I moved to Los Angeles in January ’90, when foreclosures were a booming business for real estate auctioneers in the area. Those real estate auctioneers rejoiced in raking in the dough off the backs of those whose lost their houses, we in the midst of Bush I and the economy back then wasn’t healthy for anyone save the rich folks that the Bush family revels in helping to keep their wallets fat.
Well, California and other areas of the U.S. are suffering another serious housing bust. The economy under Bush II is in the toilet, and now “according to a new congressional report” it appears that “the fallout from the national mortgage crisis is worsening.” The San Francisco Chronicle reports, “More than $23.6 billion in California housing wealth will evaporate if real estate prices continue to decline and foreclosures on subprime home loans soar.”
Things look bleak… very bleak:
In addition, over the next two years, the state will lose nearly $111 million in tax revenue from the forecast repossession of 191,000 homes and the spillover effect on neighboring property values, said the study, released Thursday by the Senate Joint Economic Committee.
“State by state, the economic costs from the subprime debacle are shockingly high,” committee Chairman Chuck Schumer, D-N.Y., said in a statement. “From New York to California, we are headed for billions in lost wealth, property values and tax revenues.”
The five states with the greatest number of projected foreclosures are California, Florida, Ohio, New York and Michigan.
Nationally, some 2 million homes representing $71 billion in housing wealth – coupled with $32 billion in depressed values on nearby homes – and $917 million in property tax revenue are at risk. Last month, the Bush administration had forecast 500,000 subprime foreclosures.
The survey is based on home price, income and lending data gathered from federal regulators, banks, research firms and nonprofit groups and includes both direct costs of foreclosures to borrowers, lenders and governments as well as indirect losses incurred by surrounding homeowners.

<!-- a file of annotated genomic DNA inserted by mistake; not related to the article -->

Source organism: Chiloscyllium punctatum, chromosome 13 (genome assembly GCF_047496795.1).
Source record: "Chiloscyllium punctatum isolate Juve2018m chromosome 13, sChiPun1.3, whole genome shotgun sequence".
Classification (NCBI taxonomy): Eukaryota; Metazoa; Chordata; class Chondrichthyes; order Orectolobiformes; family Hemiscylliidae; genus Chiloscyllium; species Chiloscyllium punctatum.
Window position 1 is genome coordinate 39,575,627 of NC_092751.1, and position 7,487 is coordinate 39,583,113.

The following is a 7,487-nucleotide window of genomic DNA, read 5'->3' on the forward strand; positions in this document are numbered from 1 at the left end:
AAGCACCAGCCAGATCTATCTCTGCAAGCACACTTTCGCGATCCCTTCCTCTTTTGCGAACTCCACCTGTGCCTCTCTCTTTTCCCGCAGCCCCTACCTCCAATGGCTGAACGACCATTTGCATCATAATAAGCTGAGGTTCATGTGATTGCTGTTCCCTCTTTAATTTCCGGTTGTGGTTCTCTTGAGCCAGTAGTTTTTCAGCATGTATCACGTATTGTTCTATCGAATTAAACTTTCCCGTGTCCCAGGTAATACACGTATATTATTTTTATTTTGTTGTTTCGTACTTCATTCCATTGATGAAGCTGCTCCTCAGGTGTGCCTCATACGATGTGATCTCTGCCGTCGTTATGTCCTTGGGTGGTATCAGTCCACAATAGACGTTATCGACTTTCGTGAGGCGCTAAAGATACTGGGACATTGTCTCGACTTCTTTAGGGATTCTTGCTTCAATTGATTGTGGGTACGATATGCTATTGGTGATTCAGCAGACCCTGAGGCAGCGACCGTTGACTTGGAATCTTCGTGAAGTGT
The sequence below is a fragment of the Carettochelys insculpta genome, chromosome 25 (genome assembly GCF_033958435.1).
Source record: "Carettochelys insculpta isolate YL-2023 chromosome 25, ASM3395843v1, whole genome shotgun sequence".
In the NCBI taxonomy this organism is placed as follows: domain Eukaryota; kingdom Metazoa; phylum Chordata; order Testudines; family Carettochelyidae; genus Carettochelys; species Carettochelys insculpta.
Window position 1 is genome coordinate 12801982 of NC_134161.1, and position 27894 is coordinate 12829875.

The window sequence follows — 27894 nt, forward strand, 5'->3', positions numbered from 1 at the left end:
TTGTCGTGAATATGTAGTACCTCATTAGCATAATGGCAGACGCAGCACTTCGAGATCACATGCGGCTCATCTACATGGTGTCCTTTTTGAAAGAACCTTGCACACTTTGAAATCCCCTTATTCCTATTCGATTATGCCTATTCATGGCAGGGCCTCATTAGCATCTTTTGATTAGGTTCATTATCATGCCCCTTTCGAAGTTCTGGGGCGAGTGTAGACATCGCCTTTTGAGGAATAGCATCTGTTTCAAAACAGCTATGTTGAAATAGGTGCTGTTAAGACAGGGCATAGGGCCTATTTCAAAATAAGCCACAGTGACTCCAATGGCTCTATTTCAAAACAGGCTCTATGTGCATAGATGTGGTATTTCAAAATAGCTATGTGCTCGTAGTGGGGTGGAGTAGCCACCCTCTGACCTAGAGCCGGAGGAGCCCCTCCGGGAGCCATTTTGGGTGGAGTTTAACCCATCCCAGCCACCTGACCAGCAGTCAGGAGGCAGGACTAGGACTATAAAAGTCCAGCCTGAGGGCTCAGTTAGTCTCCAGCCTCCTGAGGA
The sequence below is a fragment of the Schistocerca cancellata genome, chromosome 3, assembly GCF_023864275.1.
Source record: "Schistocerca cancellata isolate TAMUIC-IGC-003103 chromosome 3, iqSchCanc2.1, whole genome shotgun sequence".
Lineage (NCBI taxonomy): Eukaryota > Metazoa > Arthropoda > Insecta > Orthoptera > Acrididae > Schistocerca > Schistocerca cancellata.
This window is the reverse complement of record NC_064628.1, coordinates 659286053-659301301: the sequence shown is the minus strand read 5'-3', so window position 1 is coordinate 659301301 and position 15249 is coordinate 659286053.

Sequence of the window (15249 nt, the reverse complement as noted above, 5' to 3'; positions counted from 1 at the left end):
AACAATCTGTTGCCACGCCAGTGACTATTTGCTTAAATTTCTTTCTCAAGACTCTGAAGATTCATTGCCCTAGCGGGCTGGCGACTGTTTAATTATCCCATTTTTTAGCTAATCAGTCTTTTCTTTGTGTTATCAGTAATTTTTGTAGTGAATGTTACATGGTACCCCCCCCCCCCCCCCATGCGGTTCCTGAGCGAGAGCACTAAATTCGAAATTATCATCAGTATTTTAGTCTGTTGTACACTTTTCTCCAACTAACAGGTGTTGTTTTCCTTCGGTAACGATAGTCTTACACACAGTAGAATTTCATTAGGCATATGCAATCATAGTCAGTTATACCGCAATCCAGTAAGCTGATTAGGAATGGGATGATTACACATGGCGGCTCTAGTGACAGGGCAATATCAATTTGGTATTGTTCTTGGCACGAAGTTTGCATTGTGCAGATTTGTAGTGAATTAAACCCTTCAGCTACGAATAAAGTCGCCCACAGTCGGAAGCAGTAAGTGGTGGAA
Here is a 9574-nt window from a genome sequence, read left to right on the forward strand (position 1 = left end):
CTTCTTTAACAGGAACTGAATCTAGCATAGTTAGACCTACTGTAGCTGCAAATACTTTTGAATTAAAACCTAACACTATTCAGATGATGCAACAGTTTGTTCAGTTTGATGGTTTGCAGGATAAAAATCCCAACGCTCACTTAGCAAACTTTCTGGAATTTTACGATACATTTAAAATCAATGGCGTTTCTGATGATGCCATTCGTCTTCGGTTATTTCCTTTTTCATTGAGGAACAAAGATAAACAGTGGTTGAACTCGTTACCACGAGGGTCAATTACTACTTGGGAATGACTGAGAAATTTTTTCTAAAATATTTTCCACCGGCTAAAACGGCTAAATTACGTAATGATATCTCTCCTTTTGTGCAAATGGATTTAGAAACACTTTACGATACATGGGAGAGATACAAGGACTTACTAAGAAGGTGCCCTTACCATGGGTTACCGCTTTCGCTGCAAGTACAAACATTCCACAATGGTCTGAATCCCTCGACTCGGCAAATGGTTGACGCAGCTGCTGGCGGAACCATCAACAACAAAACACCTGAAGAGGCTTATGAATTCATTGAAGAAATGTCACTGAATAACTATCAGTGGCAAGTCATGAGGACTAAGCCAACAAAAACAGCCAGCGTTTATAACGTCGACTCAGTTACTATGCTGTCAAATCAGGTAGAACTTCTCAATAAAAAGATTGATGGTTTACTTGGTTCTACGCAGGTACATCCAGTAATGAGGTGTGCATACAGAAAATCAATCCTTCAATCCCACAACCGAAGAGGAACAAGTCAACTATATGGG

But some economists, including Jon Haveman, a former senior economist with the president’s Council of Economic Advisers, believes the committee’s findings are too optimistic.
“Things are getting exponentially worse,” said Haveman, a principal at Beacon Economics in San Rafael. Home prices “have only now started to drop. They have a ways to go.”
Haveman expects the housing slump to touch off a recession by the beginning of next year, because more than 70 percent of U.S. spending is by consumers.
“There’s been a dramatic increase in consumer spending fueled by the housing market,” he said. “Now that housing prices are going down, (consumers are) going to have to reorient their household portfolio. They’re going to have to start saving because their retirement isn’t going to come out of the house. And they have to stop consuming because there’s no more cash in their house.”
Senator Chuck Schumer and “his colleagues on the committee called for several measures: boosting foreclosure-prevention counseling; allowing Fannie Mae and Freddie Mac to temporarily purchase more mortgages; changing the bankruptcy code to protect more borrowers from foreclosure; and fighting predatory lending practices by eliminating prepayment penalties and requiring lenders to ensure that borrowers can repay loans at the fully indexed rate.”
The full report is available here and the L.A. Times reports in the Saturday edition: “Californians lost their homes to foreclosure in record numbers for a second straight quarter, and the trend is creeping into affluent communities.”
Tighten up your belts folks… It’s clearly gonna get worse before it gets better.